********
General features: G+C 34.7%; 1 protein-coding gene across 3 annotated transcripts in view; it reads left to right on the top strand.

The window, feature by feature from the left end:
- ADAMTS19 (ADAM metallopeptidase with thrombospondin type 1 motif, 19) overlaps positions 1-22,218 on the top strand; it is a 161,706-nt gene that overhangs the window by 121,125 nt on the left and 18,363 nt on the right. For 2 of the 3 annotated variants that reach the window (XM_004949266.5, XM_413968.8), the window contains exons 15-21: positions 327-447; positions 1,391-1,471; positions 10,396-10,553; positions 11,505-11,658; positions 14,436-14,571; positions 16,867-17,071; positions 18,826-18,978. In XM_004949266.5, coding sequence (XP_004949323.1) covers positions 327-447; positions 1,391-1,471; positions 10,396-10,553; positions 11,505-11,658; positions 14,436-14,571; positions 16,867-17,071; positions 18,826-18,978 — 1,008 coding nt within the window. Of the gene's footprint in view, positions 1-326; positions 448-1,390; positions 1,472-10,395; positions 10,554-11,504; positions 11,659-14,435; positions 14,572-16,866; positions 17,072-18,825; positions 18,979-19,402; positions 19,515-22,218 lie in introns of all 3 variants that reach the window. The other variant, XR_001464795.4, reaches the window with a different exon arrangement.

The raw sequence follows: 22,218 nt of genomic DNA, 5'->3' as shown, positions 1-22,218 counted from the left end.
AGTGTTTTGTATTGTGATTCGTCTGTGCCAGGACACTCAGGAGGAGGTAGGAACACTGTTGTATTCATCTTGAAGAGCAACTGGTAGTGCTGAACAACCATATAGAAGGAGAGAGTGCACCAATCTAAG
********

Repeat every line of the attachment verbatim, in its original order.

General features: G+C 34.7%; 1 protein-coding gene across 3 annotated transcripts in view; it reads left to right on the top strand.

The window, feature by feature from the left end:
- ADAMTS19 (ADAM metallopeptidase with thrombospondin type 1 motif, 19) overlaps positions 1-22,218 on the top strand; it is a 161,706-nt gene that overhangs the window by 121,125 nt on the left and 18,363 nt on the right. For 2 of the 3 annotated variants that reach the window (XM_004949266.5, XM_413968.8), the window contains exons 15-21: positions 327-447; positions 1,391-1,471; positions 10,396-10,553; positions 11,505-11,658; positions 14,436-14,571; positions 16,867-17,071; positions 18,826-18,978. In XM_004949266.5, coding sequence (XP_004949323.1) covers positions 327-447; positions 1,391-1,471; positions 10,396-10,553; positions 11,505-11,658; positions 14,436-14,571; positions 16,867-17,071; positions 18,826-18,978 — 1,008 coding nt within the window. Of the gene's footprint in view, positions 1-326; positions 448-1,390; positions 1,472-10,395; positions 10,554-11,504; positions 11,659-14,435; positions 14,572-16,866; positions 17,072-18,825; positions 18,979-19,402; positions 19,515-22,218 lie in introns of all 3 variants that reach the window. The other variant, XR_001464795.4, reaches the window with a different exon arrangement.

The raw sequence follows: 22,218 nt of genomic DNA, 5'->3' as shown, positions 1-22,218 counted from the left end.
AGTGTTTTGTATTGTGATTCGTCTGTGCCAGGACACTCAGGAGGAGGTAGGAACACTGTTGTATTCATCTTGAAGAGCAACTGGTAGTGCTGAACAACCATATAGAAGGAGAGAGTGCACCAATCTAAG